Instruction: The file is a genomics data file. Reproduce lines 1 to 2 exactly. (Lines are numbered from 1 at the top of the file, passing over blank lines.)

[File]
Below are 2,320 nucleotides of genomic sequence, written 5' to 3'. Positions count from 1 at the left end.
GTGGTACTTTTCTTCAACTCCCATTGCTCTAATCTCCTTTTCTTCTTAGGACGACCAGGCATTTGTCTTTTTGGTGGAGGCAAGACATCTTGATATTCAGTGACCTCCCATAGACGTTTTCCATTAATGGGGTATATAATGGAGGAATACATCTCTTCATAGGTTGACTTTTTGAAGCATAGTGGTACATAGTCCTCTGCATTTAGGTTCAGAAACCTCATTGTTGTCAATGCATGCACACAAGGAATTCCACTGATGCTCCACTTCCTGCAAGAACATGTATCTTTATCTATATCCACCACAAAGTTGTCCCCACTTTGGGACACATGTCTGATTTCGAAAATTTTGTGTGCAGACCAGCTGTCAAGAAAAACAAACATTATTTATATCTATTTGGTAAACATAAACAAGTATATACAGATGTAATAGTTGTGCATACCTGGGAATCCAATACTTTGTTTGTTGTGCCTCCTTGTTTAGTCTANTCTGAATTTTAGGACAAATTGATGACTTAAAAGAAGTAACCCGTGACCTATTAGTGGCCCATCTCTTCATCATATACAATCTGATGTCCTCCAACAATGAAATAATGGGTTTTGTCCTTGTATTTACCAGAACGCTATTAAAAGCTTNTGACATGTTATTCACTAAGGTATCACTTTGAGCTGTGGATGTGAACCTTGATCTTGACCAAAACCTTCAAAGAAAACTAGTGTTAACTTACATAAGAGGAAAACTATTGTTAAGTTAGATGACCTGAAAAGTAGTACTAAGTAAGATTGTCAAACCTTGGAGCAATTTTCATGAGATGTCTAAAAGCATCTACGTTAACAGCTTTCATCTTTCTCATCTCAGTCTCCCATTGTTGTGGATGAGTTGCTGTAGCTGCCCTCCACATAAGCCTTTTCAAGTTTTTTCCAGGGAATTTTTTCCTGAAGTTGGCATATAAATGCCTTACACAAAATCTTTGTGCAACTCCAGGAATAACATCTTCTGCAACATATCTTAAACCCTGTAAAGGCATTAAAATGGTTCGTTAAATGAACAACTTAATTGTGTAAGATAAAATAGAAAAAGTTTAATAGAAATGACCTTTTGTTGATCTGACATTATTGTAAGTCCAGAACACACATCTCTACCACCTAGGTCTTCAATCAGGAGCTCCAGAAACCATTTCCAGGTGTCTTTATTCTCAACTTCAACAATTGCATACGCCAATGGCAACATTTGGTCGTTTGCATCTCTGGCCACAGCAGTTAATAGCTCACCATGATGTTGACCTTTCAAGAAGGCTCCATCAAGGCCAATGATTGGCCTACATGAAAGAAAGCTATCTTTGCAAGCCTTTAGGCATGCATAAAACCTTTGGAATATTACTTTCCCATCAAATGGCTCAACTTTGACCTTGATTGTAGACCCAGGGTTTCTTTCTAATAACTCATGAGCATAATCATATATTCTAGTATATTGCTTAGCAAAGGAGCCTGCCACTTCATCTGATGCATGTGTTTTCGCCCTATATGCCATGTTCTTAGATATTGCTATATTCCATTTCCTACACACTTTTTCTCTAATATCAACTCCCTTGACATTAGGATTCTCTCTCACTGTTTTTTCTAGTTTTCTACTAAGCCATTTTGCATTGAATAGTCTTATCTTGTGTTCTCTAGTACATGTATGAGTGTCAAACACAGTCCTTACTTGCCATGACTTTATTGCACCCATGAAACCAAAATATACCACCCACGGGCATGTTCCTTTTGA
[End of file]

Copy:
Below are 2,320 nucleotides of genomic sequence, written 5' to 3'. Positions count from 1 at the left end.
GTGGTACTTTTCTTCAACTCCCATTGCTCTAATCTCCTTTTCTTCTTAGGACGACCAGGCATTTGTCTTTTTGGTGGAGGCAAGACATCTTGATATTCAGTGACCTCCCATAGACGTTTTCCATTAATGGGGTATATAATGGAGGAATACATCTCTTCATAGGTTGACTTTTTGAAGCATAGTGGTACATAGTCCTCTGCATTTAGGTTCAGAAACCTCATTGTTGTCAATGCATGCACACAAGGAATTCCACTGATGCTCCACTTCCTGCAAGAACATGTATCTTTATCTATATCCACCACAAAGTTGTCCCCACTTTGGGACACATGTCTGATTTCGAAAATTTTGTGTGCAGACCAGCTGTCAAGAAAAACAAACATTATTTATATCTATTTGGTAAACATAAACAAGTATATACAGATGTAATAGTTGTGCATACCTGGGAATCCAATACTTTGTTTGTTGTGCCTCCTTGTTTAGTCTANTCTGAATTTTAGGACAAATTGATGACTTAAAAGAAGTAACCCGTGACCTATTAGTGGCCCATCTCTTCATCATATACAATCTGATGTCCTCCAACAATGAAATAATGGGTTTTGTCCTTGTATTTACCAGAACGCTATTAAAAGCTTNTGACATGTTATTCACTAAGGTATCACTTTGAGCTGTGGATGTGAACCTTGATCTTGACCAAAACCTTCAAAGAAAACTAGTGTTAACTTACATAAGAGGAAAACTATTGTTAAGTTAGATGACCTGAAAAGTAGTACTAAGTAAGATTGTCAAACCTTGGAGCAATTTTCATGAGATGTCTAAAAGCATCTACGTTAACAGCTTTCATCTTTCTCATCTCAGTCTCCCATTGTTGTGGATGAGTTGCTGTAGCTGCCCTCCACATAAGCCTTTTCAAGTTTTTTCCAGGGAATTTTTTCCTGAAGTTGGCATATAAATGCCTTACACAAAATCTTTGTGCAACTCCAGGAATAACATCTTCTGCAACATATCTTAAACCCTGTAAAGGCATTAAAATGGTTCGTTAAATGAACAACTTAATTGTGTAAGATAAAATAGAAAAAGTTTAATAGAAATGACCTTTTGTTGATCTGACATTATTGTAAGTCCAGAACACACATCTCTACCACCTAGGTCTTCAATCAGGAGCTCCAGAAACCATTTCCAGGTGTCTTTATTCTCAACTTCAACAATTGCATACGCCAATGGCAACATTTGGTCGTTTGCATCTCTGGCCACAGCAGTTAATAGCTCACCATGATGTTGACCTTTCAAGAAGGCTCCATCAAGGCCAATGATTGGCCTACATGAAAGAAAGCTATCTTTGCAAGCCTTTAGGCATGCATAAAACCTTTGGAATATTACTTTCCCATCAAATGGCTCAACTTTGACCTTGATTGTAGACCCAGGGTTTCTTTCTAATAACTCATGAGCATAATCATATATTCTAGTATATTGCTTAGCAAAGGAGCCTGCCACTTCATCTGATGCATGTGTTTTCGCCCTATATGCCATGTTCTTAGATATTGCTATATTCCATTTCCTACACACTTTTTCTCTAATATCAACTCCCTTGACATTAGGATTCTCTCTCACTGTTTTTTCTAGTTTTCTACTAAGCCATTTTGCATTGAATAGTCTTATCTTGTGTTCTCTAGTACATGTATGAGTGTCAAACACAGTCCTTACTTGCCATGACTTTATTGCACCCATGAAACCAAAATATACCACCCACGGGCATGTTCCTTTTGA